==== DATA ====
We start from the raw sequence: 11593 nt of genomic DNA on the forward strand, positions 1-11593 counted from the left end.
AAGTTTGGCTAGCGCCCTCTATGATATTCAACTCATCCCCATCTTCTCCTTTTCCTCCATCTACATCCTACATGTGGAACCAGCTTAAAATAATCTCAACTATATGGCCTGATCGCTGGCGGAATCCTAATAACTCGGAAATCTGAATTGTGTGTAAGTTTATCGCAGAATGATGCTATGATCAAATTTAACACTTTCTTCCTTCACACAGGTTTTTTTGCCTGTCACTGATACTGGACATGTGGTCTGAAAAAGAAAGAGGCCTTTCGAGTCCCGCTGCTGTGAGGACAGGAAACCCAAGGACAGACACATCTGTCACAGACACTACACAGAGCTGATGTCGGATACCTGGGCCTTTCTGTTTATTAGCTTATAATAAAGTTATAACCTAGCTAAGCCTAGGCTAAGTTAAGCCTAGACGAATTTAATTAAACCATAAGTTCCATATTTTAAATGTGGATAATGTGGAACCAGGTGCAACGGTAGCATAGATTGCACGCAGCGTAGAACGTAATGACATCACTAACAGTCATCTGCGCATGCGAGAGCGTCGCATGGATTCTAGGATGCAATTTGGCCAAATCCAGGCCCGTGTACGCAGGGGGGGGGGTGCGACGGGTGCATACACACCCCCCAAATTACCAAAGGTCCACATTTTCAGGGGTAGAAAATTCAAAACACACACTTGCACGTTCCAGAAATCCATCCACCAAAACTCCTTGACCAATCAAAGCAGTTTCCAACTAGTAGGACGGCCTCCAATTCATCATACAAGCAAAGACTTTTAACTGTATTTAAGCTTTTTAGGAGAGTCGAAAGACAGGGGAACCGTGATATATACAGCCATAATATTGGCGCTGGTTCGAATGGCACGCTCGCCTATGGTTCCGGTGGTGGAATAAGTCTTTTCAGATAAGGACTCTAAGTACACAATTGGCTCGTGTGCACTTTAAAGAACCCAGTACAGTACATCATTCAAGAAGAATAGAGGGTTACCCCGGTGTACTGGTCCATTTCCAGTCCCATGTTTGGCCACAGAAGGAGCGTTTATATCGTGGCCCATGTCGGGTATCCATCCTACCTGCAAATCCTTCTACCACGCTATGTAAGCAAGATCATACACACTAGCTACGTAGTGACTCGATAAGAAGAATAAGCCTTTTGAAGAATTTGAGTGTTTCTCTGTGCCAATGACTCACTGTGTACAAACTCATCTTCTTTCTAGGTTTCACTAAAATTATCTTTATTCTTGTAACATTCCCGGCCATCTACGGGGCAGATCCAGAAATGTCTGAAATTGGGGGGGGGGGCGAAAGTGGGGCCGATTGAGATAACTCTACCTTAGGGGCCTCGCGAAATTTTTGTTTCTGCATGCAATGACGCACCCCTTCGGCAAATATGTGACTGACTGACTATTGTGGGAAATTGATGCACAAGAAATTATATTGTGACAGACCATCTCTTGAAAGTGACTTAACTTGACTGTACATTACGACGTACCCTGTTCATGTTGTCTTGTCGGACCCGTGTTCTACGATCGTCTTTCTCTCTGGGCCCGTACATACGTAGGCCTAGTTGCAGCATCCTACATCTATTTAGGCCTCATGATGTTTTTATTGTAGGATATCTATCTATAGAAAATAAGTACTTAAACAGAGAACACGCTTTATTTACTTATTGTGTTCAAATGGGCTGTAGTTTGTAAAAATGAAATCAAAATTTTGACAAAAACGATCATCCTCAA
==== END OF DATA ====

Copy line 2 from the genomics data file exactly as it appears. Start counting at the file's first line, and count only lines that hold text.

AAGTTTGGCTAGCGCCCTCTATGATATTCAACTCATCCCCATCTTCTCCTTTTCCTCCATCTACATCCTACATGTGGAACCAGCTTAAAATAATCTCAACTATATGGCCTGATCGCTGGCGGAATCCTAATAACTCGGAAATCTGAATTGTGTGTAAGTTTATCGCAGAATGATGCTATGATCAAATTTAACACTTTCTTCCTTCACACAGGTTTTTTTGCCTGTCACTGATACTGGACATGTGGTCTGAAAAAGAAAGAGGCCTTTCGAGTCCCGCTGCTGTGAGGACAGGAAACCCAAGGACAGACACATCTGTCACAGACACTACACAGAGCTGATGTCGGATACCTGGGCCTTTCTGTTTATTAGCTTATAATAAAGTTATAACCTAGCTAAGCCTAGGCTAAGTTAAGCCTAGACGAATTTAATTAAACCATAAGTTCCATATTTTAAATGTGGATAATGTGGAACCAGGTGCAACGGTAGCATAGATTGCACGCAGCGTAGAACGTAATGACATCACTAACAGTCATCTGCGCATGCGAGAGCGTCGCATGGATTCTAGGATGCAATTTGGCCAAATCCAGGCCCGTGTACGCAGGGGGGGGGGTGCGACGGGTGCATACACACCCCCCAAATTACCAAAGGTCCACATTTTCAGGGGTAGAAAATTCAAAACACACACTTGCACGTTCCAGAAATCCATCCACCAAAACTCCTTGACCAATCAAAGCAGTTTCCAACTAGTAGGACGGCCTCCAATTCATCATACAAGCAAAGACTTTTAACTGTATTTAAGCTTTTTAGGAGAGTCGAAAGACAGGGGAACCGTGATATATACAGCCATAATATTGGCGCTGGTTCGAATGGCACGCTCGCCTATGGTTCCGGTGGTGGAATAAGTCTTTTCAGATAAGGACTCTAAGTACACAATTGGCTCGTGTGCACTTTAAAGAACCCAGTACAGTACATCATTCAAGAAGAATAGAGGGTTACCCCGGTGTACTGGTCCATTTCCAGTCCCATGTTTGGCCACAGAAGGAGCGTTTATATCGTGGCCCATGTCGGGTATCCATCCTACCTGCAAATCCTTCTACCACGCTATGTAAGCAAGATCATACACACTAGCTACGTAGTGACTCGATAAGAAGAATAAGCCTTTTGAAGAATTTGAGTGTTTCTCTGTGCCAATGACTCACTGTGTACAAACTCATCTTCTTTCTAGGTTTCACTAAAATTATCTTTATTCTTGTAACATTCCCGGCCATCTACGGGGCAGATCCAGAAATGTCTGAAATTGGGGGGGGGGGCGAAAGTGGGGCCGATTGAGATAACTCTACCTTAGGGGCCTCGCGAAATTTTTGTTTCTGCATGCAATGACGCACCCCTTCGGCAAATATGTGACTGACTGACTATTGTGGGAAATTGATGCACAAGAAATTATATTGTGACAGACCATCTCTTGAAAGTGACTTAACTTGACTGTACATTACGACGTACCCTGTTCATGTTGTCTTGTCGGACCCGTGTTCTACGATCGTCTTTCTCTCTGGGCCCGTACATACGTAGGCCTAGTTGCAGCATCCTACATCTATTTAGGCCTCATGATGTTTTTATTGTAGGATATCTATCTATAGAAAATAAGTACTTAAACAGAGAACACGCTTTATTTACTTATTGTGTTCAAATGGGCTGTAGTTTGTAAAAATGAAATCAAAATTTTGACAAAAACGATCATCCTCAA